Self-Compassion Used Within Biofeedback to Treat Veterans

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An article published in the current issue of Biofeedback studies the impact compassion and mindfulness-based biofeedback techniques have on veterans and their ongoing ailments. The study found that incorporating self-compassion as well as compassion for others can lower veterans' physical and emotional pain levels.

Volume 44, Issue 3 (Fall 2016)

By incorporating self-compassion and compassion for others, the researcher was able to deduce how these emotions can be effective in providing the balance that traditional psychotherapeutic techniques could not reach.

Biofeedback – Breaking through the barriers of military culture in order to successfully treat the ailments of veterans has been an ongoing struggle in the United States. The necessary, but often rigid, attitudes and values of military personnel that enable them to be highly effective in stressful combat situations can also hinder their return to civilian life. A recent study found that biofeedback techniques that incorporate self-compassion and the inclusion of a spouse or family member have been successful in re-assimilating veterans.

An article published in the current issue of the journal Biofeedback combines the knowledge of military culture with modern-day science to find a balance for returning veterans. The study primarily focused on a veteran who was being treated for the psychological effects of chronic pain. Both the veteran and his spouse were electronically monitored via sensors for respiration, heart rate, body temperature, and other measures indicative of stress. In addition, they received social support in order to help open their minds to treatment and facilitate recovery. By incorporating self-compassion and compassion for others, the researcher was able to deduce how these emotions can be effective in providing the balance that traditional psychotherapeutic techniques could not reach.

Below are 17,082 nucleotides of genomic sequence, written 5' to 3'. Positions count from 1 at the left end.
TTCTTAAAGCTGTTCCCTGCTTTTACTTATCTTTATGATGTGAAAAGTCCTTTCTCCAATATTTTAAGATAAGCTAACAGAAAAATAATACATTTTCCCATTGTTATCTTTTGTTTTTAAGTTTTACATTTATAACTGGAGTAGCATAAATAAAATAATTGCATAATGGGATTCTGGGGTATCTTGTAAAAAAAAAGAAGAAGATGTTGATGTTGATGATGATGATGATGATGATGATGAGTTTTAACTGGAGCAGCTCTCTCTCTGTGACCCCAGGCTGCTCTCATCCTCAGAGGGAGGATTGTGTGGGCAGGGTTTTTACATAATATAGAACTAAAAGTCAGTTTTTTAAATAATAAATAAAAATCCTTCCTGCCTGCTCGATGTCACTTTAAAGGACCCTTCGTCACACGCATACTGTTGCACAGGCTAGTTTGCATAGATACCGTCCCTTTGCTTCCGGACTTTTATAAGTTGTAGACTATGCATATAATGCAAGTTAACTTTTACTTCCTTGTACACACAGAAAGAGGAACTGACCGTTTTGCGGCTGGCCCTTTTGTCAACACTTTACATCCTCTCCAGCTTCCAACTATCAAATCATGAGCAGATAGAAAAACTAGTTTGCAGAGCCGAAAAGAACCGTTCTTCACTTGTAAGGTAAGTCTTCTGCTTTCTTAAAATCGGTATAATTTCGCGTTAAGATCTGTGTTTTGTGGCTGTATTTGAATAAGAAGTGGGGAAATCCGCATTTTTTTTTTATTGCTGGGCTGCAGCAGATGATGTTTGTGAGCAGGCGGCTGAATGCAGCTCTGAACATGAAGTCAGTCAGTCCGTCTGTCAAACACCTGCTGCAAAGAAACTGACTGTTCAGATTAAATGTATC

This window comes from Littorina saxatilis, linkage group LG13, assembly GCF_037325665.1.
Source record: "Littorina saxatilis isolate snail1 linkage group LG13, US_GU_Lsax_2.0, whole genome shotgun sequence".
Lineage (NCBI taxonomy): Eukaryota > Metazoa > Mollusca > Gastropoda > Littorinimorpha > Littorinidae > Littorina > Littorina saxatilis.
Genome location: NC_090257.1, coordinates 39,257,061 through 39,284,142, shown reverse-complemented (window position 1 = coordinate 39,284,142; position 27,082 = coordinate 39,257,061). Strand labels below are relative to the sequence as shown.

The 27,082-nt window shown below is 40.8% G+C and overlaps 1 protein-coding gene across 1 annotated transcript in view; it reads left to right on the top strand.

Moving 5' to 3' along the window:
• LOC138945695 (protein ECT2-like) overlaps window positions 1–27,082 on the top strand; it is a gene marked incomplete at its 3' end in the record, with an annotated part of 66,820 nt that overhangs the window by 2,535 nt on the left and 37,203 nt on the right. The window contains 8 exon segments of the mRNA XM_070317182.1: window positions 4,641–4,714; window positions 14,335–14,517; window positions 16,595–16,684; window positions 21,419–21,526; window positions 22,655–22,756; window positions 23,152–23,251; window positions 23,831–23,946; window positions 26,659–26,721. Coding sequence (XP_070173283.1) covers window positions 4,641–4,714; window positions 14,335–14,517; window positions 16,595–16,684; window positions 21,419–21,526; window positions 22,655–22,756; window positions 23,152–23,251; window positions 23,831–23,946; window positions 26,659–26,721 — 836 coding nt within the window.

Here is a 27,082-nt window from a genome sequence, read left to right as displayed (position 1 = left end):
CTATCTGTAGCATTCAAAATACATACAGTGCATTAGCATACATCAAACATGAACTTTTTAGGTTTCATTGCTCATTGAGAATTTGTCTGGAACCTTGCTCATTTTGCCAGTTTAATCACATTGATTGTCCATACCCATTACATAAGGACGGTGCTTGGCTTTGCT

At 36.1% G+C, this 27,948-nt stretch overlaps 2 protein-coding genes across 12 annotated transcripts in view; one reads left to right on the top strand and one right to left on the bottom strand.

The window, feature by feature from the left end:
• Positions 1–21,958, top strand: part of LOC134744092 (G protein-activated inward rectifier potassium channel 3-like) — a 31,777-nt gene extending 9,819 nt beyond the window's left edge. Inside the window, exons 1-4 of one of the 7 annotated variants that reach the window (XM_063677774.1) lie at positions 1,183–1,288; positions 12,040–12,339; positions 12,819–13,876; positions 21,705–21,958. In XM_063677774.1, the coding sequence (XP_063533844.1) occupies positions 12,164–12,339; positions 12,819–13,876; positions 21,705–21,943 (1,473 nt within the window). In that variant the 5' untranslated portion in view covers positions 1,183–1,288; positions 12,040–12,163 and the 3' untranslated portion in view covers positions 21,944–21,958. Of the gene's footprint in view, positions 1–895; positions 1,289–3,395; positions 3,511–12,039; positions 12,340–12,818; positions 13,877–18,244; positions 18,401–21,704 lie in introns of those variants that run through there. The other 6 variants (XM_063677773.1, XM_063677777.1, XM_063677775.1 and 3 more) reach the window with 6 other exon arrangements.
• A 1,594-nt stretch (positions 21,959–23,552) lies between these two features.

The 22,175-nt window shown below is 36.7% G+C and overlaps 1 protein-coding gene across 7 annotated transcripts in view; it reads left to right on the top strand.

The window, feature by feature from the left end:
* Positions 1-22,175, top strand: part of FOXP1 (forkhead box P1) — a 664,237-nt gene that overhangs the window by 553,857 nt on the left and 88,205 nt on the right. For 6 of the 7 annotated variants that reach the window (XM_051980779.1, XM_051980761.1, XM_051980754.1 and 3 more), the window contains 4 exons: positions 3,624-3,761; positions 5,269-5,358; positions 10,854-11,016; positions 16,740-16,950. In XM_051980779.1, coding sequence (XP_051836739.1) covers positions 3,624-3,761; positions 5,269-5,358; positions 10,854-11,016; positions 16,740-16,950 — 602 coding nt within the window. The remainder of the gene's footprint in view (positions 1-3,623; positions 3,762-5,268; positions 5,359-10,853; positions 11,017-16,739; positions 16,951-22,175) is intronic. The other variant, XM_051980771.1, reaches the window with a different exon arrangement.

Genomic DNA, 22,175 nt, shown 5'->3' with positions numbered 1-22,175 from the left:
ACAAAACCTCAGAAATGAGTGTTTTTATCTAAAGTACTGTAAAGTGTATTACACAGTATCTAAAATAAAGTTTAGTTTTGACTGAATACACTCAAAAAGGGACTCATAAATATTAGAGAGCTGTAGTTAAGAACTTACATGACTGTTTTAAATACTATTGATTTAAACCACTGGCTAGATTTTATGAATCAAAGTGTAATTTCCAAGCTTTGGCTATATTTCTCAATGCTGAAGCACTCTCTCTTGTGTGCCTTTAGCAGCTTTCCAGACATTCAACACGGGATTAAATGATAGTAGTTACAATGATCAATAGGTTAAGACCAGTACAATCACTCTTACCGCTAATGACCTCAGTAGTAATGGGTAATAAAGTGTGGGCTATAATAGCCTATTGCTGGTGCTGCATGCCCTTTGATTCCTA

The researcher found that by inviting the veteran to accept his humanness and flaws, contrary to some of his military conditioning and focus on his own internal struggle, he was able to become more mindful of his emotions and of the emotions of his spouse. He was also able to become more comfortable in group settings, control his physical reactions to stress, de-escalate feelings of anger and fear, and lower his physical and emotional pain levels.

The researcher found that incorporating compassion with mindfulness-based biofeedback techniques can be highly beneficial in helping veterans with ongoing ailments. By including spouses in the treatment, this research opens the door for a new way to assist veterans and re-assimilate them to civilian life.

Full text of the article, “Clinical Use of Self-Compassion Within Mindfulness-Based Biofeedback in the Treatment of Veterans and Spouses: A Case Study,” Biofeedback, Vol. 44, No. 3, 2016, is available at http://www.aapb-biofeedback.com/doi/full/10.5298/1081-5937-44.3.08.

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About Biofeedback
Biofeedback is published four times per year and distributed by the Association for Applied Psychophysiology and Biofeedback. AAPB’s mission is to advance the development, dissemination, and utilization of knowledge about applied psychophysiology and biofeedback to improve health and quality of life through research, education, and practice. For more information about the Association, see http://www.aapb.org.

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Brooke Winston
Allen Press
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